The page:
This was drama at its finest. And given the Test match he's had, it was no surprise to see Stuart Broad in the thick of it again. It had to be him, playing an ever-influential role in every little action that took place in the last 90 minutes in Durham.
A fiver in Australia's first innings to keeping out a hat-trick delivery earlier in the day to playing a starring role in England's march to victory, this was arguably one of Stuart Broad's finest hours in an England shirt.
England desperately needed a wicket after Australia's openers added 109, while later Usman Khawaja and David Warner brewed a little partnership of their own.
Michael Clarke came in and you'd think at 150-odd for two, with Australia breezing towards the target of 299 and Warner himself leading the charge, it was their match.
And thus, it began as a routine change in bowling, one where Alastair Cook pulled out his gambler's instinct, kept conviction on hold for a bit and threw the ball to Tim Bresnan. Bresnan delivered, getting the well-set Warner for 71 off his fourth delivery of the spell—it was a beauty, a ball that angled just a shade across him and drew a faint nick to Matt Prior behind the stumps.
Cook sensed an opening and got his best bowler of the game from the other end in the hope of striking once again, or maybe more.
It worked. The first ball after drinks proved to be the most seminal moment of the game, with Broad coming up with a near magical delivery to get Clarke—similar to his dismissal off Anderson at Trent Bridge.
The ball seamed just enough after angling in, forcing Clarke to play at it but eluded him by hitting top of stump. A beaut in every sense of the word.
Next up was an edgy Steve Smith, who earlier survived what could be termed as a desperate England review. He couldn't keep down a well-directed, perhaps chest-high short ball from Broad and tried to hook but the ball took the bottom edge of his bat and hit the stumps.
From 168/2 to 175/5—all in a matter of seven overs.
Enter Shane Watson, a batsman admittedly going through a patch where everything about his batting seems messed up—footwork, balance, technique and even the confidence to slug it out or survive and prosper.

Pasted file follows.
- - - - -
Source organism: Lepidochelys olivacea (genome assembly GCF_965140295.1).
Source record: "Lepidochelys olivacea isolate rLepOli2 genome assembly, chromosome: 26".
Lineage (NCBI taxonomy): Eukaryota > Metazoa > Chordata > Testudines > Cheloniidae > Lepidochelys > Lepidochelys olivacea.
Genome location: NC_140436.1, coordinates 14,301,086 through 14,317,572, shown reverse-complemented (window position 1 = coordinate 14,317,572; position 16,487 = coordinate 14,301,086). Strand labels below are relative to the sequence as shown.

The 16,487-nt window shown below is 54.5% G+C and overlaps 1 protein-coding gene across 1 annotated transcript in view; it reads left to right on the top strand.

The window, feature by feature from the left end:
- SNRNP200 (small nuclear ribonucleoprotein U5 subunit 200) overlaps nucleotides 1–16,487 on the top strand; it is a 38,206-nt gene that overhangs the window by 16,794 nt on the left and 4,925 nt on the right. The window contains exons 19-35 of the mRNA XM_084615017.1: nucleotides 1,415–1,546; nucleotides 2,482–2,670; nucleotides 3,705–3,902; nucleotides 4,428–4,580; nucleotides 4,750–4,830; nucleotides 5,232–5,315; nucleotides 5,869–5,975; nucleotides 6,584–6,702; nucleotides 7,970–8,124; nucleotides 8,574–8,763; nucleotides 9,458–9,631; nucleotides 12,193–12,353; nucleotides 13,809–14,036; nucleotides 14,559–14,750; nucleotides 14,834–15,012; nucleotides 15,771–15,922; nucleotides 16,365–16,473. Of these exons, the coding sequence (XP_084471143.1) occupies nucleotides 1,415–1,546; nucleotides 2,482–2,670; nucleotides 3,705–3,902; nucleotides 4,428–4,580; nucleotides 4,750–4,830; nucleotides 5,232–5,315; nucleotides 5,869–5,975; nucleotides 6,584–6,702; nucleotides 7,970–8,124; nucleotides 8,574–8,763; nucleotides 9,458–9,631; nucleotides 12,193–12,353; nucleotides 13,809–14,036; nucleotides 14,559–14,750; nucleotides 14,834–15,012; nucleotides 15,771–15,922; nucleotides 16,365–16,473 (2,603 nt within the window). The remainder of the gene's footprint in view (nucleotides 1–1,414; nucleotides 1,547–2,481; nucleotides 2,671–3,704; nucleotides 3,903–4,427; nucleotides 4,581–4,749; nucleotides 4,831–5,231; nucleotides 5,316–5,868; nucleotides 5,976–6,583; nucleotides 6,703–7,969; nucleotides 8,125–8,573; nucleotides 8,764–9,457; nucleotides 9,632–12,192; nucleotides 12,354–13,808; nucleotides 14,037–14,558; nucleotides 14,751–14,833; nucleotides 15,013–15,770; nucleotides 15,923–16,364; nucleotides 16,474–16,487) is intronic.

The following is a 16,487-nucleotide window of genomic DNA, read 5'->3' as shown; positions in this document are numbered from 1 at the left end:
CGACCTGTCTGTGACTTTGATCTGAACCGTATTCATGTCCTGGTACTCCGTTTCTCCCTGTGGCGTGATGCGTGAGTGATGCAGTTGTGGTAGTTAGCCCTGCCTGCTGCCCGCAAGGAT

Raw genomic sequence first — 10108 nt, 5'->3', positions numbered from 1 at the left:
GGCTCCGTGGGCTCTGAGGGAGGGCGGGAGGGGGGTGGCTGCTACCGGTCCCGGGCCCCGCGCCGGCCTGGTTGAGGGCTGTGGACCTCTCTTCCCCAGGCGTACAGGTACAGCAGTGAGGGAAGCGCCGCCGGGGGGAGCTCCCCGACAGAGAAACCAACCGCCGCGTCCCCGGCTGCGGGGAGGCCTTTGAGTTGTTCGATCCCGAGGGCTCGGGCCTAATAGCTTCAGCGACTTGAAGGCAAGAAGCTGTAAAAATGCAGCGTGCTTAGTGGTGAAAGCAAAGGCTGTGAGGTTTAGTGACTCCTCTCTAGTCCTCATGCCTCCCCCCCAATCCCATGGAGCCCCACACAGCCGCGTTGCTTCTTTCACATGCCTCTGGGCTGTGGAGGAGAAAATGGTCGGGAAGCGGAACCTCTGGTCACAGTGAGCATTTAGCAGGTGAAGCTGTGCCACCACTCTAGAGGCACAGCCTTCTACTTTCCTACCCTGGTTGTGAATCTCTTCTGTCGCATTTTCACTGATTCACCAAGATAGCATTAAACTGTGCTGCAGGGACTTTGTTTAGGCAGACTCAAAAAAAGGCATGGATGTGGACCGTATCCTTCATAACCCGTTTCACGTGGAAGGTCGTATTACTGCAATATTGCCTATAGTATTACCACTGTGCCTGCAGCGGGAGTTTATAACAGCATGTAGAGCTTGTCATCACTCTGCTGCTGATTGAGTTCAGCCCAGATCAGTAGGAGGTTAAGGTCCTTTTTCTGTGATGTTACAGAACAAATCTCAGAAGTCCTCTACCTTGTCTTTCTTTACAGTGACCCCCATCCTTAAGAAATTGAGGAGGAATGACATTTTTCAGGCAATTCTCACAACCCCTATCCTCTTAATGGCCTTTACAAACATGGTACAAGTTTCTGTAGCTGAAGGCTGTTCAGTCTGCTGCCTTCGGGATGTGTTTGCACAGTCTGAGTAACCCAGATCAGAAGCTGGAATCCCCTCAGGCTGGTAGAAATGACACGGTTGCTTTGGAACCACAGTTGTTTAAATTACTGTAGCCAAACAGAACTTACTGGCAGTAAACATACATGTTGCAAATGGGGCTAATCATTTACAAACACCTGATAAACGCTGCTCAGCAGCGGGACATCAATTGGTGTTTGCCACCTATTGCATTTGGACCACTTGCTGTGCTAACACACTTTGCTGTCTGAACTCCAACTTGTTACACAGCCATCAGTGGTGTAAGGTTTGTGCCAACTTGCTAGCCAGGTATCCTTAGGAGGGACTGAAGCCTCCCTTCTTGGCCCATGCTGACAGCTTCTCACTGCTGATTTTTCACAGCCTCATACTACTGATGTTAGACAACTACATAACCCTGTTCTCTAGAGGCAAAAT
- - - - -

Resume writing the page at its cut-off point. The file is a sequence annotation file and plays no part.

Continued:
England smelled blood and in the over prior to getting his wicket, hit him with a short mid-on that forced him to move across and worked him over. The game was up when Watson's left leg moved across, trying to glide a ball down to fine leg. The ball caught him in front. Review, upheld. Watson gone. Bresnan, the bowler.
What began as a collapse was turning into a procession of sorts.
Haddin fell almost immediately thereafter in a similar fashion to Watson, this time to Broad. Australia, 181/7. All this, in by far one of the better spells of fast bowling with both Broad and Bresnan excelling in their respective roles—keeping it simple, yet hostile and purposeful.
With each wicket, it was as if England's intensity soared up a few yards, Broad in particular upped his pace (up to 91 mph) and matched it with immaculate direction. As the tail came in, he dished out well-directed, short balls with searing regularity and inevitably got Ryan Harris plumb in front.
A few overs later, Broad was still running in hard into what was his ninth over of the spell and got Nathan Lyon with a full and straight delivery. It was a classic tail-ender's dismissal, the leg-stump flying around.
It had to be him again and deservedly so. Broad's last act in what was undoubtedly his Test match was bowling one full and forcing Peter Siddle into a loose shot to James Anderson at mid-off. Australia were all out 224.
Broad ended with epic figures of 6/50 off 19 and match-figures of 11/121 and England won the Ashes three-nil. Stuart Broad: Man of the match.
Easy-peasy, isn't it?
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